A single quotation can hardly summarize the enormous and rich legacy of Archbishop Emeritus Desmond Tutu, but he may have come closest when he said, “If you are neutral in situations of injustice, you have chosen the side of the oppressor. If an elephant has its foot on the tail of a mouse and you say that you are neutral, the mouse will not appreciate your neutrality.”
Archbishop Tutu, who received the Nobel Peace Prize in 1984 for his opposition to South Africa’s despotic apartheid regime, devoted his life to the front line—a commitment that included justice for blacks, gays, poor people, and, yes, animals, too.
In his foreword to The Global Guide to Animal Protection (2013) by Andrew Linzey, Archbishop Tutu made a compelling case for including animals on our moral radar:
I have spent my life fighting discrimination and injustice, whether the victims are blacks, women, or gays and lesbians. … But there are other issues of justice—not only for human beings but also for the world’s other sentient creatures. The matter of the abuse and cruelty we inflict on other animals has to fight for our attention in what sometimes seems an already overfull moral agenda. It is vital, however, that these instances of injustice not be overlooked. I have seen firsthand how injustice gets overlooked when the victims are powerless or vulnerable, when they have no one to speak up for them and no means of representing themselves to a higher authority. Animals are in precisely that position. Unless we are mindful of their interests and speak out loudly on their behalf, abuse and cruelty go unchallenged.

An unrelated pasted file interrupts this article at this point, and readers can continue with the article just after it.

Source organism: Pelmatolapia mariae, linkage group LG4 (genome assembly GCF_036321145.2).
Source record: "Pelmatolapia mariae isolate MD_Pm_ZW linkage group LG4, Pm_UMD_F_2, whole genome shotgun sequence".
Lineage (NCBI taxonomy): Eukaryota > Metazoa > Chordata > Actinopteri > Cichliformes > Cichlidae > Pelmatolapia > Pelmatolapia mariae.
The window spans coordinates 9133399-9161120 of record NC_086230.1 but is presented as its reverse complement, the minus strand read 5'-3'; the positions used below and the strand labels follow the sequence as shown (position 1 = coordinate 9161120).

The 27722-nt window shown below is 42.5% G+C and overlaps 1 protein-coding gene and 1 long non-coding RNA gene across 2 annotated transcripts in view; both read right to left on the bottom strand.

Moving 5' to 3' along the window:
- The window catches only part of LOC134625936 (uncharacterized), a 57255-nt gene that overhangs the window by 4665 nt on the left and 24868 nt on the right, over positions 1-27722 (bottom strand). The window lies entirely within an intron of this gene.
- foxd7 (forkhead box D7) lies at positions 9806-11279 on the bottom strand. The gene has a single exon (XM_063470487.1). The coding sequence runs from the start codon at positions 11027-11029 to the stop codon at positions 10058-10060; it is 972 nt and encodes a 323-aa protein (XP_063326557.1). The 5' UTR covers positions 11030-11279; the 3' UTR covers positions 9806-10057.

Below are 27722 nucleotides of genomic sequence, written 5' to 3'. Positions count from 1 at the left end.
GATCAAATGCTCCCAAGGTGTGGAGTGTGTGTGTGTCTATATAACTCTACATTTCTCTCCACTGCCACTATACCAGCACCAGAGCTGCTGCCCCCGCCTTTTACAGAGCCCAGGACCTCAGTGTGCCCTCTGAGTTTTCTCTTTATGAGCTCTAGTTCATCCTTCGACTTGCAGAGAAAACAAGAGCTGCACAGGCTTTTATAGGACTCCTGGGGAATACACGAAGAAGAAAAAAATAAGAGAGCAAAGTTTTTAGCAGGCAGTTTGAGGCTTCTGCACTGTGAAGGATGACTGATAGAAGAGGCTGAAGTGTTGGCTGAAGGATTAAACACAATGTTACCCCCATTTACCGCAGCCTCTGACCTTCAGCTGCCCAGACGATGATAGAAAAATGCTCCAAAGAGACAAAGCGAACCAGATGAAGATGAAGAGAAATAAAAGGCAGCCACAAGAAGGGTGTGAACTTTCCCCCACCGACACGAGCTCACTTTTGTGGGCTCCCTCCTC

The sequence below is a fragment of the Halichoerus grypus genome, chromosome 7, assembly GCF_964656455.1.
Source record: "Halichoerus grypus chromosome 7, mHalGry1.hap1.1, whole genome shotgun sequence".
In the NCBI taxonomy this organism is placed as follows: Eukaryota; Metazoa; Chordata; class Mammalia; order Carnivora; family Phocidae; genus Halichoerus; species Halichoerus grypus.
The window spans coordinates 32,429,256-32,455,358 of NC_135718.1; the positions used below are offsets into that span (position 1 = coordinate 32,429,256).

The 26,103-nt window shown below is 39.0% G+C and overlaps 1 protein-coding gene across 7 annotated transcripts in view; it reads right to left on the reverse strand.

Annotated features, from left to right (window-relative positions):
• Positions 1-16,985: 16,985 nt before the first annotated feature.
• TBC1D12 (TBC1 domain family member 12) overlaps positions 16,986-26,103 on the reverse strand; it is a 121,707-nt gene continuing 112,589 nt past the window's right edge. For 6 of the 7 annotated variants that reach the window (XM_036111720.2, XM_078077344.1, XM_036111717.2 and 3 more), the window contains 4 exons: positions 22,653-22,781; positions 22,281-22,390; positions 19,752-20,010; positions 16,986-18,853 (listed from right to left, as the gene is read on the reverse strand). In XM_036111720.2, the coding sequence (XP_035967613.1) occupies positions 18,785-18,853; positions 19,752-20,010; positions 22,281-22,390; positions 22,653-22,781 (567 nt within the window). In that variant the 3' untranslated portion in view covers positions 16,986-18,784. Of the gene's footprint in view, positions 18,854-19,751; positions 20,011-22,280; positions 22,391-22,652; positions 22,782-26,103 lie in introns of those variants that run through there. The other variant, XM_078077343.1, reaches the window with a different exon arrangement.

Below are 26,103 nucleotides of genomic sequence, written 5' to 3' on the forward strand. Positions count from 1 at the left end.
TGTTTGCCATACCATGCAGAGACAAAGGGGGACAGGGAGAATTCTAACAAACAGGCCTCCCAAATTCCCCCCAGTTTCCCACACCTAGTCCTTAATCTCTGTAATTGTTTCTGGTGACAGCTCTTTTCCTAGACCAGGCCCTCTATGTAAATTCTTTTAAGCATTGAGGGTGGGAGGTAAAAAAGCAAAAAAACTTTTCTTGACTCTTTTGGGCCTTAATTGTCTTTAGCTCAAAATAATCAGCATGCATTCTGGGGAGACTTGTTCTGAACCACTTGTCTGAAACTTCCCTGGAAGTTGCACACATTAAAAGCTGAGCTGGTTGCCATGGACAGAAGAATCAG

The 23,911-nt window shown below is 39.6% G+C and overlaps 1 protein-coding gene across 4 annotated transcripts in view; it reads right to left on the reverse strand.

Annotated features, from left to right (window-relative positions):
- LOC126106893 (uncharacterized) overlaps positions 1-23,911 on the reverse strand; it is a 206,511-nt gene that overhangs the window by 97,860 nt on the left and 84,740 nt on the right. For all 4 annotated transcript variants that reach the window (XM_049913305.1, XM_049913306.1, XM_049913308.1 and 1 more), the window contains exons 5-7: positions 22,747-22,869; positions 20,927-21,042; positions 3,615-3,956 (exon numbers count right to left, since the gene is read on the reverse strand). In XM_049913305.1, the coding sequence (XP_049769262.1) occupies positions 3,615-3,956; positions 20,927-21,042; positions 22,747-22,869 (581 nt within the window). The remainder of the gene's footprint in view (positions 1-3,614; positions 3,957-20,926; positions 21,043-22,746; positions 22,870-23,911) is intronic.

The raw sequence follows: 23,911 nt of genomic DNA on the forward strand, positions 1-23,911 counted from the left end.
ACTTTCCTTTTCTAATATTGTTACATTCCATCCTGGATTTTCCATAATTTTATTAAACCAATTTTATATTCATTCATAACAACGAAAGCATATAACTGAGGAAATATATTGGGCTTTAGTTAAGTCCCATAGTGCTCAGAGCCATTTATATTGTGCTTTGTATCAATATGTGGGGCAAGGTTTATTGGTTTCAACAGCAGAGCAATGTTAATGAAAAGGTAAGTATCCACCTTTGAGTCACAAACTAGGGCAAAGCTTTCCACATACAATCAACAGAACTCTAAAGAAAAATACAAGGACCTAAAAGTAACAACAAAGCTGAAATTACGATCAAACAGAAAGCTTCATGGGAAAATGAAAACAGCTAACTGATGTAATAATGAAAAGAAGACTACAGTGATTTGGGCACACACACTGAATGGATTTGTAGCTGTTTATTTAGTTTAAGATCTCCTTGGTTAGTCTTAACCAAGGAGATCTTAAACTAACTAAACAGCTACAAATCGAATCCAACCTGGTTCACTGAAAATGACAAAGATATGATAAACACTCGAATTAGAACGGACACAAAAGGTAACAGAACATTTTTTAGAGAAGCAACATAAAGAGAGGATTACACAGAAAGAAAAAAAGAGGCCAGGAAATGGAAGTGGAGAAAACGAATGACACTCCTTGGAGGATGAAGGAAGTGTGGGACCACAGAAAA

Despite being exhausted from all the demands on him, Archbishop Tutu took the time to write about how inspiring he found PETA president Ingrid Newkirk’s book One Can Make A Difference, not just Linzey’s.
Although they have wants and needs of their own, animals are often treated as nothing more than test tubes, hamburgers, and cheap burglar alarms. Instead of being allowed simply to live their lives, they’re forced into performing demeaning stunts, chemicals are dripped into their eyes to test mascara, and their skin is torn off their backs to be used for clothing.
Speaking at World Compassion Day in 2012, the Dalai Lama said about animals, “We should treat their lives with respect.” In his 2015 encyclical, Laudato Si’, Pope Francis called for forcefully rejecting “the notion that [being] given dominion over the earth justifies absolute domination over other creatures.” And in Letter From a Birmingham Jail, Dr. Martin Luther King Jr. famously wrote, “Injustice anywhere is a threat to justice everywhere.”
Desmond Tutu’s life was a testament to all those principles, and his wisdom, courage, and all-encompassing mercy and understanding are a great loss to the world
We can honor him by speaking up for animals, too.
Written by Craig Shapiro